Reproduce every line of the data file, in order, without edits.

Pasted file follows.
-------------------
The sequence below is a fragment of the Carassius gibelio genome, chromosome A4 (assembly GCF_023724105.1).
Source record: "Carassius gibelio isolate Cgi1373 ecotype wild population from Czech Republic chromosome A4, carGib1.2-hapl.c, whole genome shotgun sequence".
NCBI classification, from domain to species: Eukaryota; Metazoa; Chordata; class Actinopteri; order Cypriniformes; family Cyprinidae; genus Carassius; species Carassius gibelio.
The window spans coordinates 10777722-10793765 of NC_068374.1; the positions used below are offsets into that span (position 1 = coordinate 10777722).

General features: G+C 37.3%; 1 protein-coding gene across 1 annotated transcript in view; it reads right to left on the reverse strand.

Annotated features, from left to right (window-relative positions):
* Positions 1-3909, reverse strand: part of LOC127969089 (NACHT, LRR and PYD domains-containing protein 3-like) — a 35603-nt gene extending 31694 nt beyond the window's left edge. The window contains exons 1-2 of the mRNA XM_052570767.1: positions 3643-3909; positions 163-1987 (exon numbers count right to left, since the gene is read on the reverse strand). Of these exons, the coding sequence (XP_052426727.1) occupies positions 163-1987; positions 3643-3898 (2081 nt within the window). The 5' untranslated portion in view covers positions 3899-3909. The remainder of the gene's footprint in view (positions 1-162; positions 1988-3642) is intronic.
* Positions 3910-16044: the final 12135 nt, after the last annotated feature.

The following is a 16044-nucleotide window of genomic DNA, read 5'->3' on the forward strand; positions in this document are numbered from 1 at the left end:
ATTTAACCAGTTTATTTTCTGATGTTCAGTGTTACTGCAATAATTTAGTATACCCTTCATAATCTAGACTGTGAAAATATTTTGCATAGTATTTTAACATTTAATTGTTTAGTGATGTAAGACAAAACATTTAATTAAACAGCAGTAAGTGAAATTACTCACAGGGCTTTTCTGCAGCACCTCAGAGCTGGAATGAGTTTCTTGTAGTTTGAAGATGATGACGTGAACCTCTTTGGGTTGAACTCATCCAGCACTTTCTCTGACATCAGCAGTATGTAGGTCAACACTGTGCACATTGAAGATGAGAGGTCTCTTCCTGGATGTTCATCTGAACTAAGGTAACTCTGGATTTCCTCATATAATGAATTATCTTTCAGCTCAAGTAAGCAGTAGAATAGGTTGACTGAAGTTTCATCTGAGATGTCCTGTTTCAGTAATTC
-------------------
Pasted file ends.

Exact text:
The sequence below is a fragment of the Carassius gibelio genome, chromosome A4 (assembly GCF_023724105.1).
Source record: "Carassius gibelio isolate Cgi1373 ecotype wild population from Czech Republic chromosome A4, carGib1.2-hapl.c, whole genome shotgun sequence".
NCBI classification, from domain to species: Eukaryota; Metazoa; Chordata; class Actinopteri; order Cypriniformes; family Cyprinidae; genus Carassius; species Carassius gibelio.
The window spans coordinates 10777722-10793765 of NC_068374.1; the positions used below are offsets into that span (position 1 = coordinate 10777722).

General features: G+C 37.3%; 1 protein-coding gene across 1 annotated transcript in view; it reads right to left on the reverse strand.

Annotated features, from left to right (window-relative positions):
* Positions 1-3909, reverse strand: part of LOC127969089 (NACHT, LRR and PYD domains-containing protein 3-like) — a 35603-nt gene extending 31694 nt beyond the window's left edge. The window contains exons 1-2 of the mRNA XM_052570767.1: positions 3643-3909; positions 163-1987 (exon numbers count right to left, since the gene is read on the reverse strand). Of these exons, the coding sequence (XP_052426727.1) occupies positions 163-1987; positions 3643-3898 (2081 nt within the window). The 5' untranslated portion in view covers positions 3899-3909. The remainder of the gene's footprint in view (positions 1-162; positions 1988-3642) is intronic.
* Positions 3910-16044: the final 12135 nt, after the last annotated feature.

The following is a 16044-nucleotide window of genomic DNA, read 5'->3' on the forward strand; positions in this document are numbered from 1 at the left end:
ATTTAACCAGTTTATTTTCTGATGTTCAGTGTTACTGCAATAATTTAGTATACCCTTCATAATCTAGACTGTGAAAATATTTTGCATAGTATTTTAACATTTAATTGTTTAGTGATGTAAGACAAAACATTTAATTAAACAGCAGTAAGTGAAATTACTCACAGGGCTTTTCTGCAGCACCTCAGAGCTGGAATGAGTTTCTTGTAGTTTGAAGATGATGACGTGAACCTCTTTGGGTTGAACTCATCCAGCACTTTCTCTGACATCAGCAGTATGTAGGTCAACACTGTGCACATTGAAGATGAGAGGTCTCTTCCTGGATGTTCATCTGAACTAAGGTAACTCTGGATTTCCTCATATAATGAATTATCTTTCAGCTCAAGTAAGCAGTAGAATAGGTTGACTGAAGTTTCATCTGAGATGTCCTGTTTCAGTAATTC